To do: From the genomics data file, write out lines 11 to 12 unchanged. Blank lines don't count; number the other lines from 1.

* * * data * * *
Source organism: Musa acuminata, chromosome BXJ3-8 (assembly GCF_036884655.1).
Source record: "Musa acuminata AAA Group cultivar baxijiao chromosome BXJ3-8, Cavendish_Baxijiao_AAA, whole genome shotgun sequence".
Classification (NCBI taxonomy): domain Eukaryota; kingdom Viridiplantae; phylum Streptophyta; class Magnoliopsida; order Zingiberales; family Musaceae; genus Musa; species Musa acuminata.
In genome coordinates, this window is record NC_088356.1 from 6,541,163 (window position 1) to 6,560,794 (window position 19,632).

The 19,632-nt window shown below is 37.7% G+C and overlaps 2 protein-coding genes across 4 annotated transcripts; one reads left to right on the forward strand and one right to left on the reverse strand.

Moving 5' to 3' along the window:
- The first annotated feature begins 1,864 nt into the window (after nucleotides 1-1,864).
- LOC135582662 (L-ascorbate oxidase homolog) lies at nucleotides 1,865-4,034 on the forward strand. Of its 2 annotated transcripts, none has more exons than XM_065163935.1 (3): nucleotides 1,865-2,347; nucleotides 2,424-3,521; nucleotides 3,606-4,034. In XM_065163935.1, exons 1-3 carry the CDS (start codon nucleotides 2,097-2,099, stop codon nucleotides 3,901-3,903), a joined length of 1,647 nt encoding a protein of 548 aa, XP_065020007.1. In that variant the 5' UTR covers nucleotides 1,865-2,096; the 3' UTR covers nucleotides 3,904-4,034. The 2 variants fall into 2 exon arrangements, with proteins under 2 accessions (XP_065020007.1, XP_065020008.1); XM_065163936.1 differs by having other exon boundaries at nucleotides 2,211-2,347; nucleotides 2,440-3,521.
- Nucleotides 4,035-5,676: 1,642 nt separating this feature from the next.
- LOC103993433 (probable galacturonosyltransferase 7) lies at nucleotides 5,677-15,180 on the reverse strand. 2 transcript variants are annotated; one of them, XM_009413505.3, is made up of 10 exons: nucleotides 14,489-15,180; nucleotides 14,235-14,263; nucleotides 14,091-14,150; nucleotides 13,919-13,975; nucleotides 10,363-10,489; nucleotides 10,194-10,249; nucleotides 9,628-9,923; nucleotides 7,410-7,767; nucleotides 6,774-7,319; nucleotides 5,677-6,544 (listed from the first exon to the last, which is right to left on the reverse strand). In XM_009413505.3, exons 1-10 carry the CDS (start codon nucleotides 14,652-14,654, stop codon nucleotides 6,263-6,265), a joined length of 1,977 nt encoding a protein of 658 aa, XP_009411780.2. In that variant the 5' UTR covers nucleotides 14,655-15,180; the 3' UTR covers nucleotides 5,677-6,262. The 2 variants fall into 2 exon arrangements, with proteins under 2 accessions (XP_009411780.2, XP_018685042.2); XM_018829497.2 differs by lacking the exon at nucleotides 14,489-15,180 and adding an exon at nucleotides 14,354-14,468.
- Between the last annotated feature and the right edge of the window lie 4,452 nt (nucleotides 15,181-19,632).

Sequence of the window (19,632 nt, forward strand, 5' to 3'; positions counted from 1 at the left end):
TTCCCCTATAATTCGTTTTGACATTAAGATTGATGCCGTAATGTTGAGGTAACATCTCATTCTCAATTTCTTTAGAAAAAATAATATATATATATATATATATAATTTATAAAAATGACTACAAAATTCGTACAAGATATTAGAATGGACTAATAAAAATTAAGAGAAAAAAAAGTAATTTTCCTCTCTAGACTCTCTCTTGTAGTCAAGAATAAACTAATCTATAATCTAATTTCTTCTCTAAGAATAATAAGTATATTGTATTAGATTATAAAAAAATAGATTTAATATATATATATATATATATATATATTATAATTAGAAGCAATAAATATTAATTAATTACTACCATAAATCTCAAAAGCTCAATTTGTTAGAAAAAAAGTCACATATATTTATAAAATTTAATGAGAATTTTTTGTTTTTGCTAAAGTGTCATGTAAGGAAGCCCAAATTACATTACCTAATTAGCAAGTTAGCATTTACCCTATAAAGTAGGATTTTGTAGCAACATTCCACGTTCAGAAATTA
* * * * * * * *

- Between the last annotated feature and the right edge of the window lie 4,452 nt (nucleotides 15,181-19,632).

Sequence of the window (19,632 nt, forward strand, 5' to 3'; positions counted from 1 at the left end):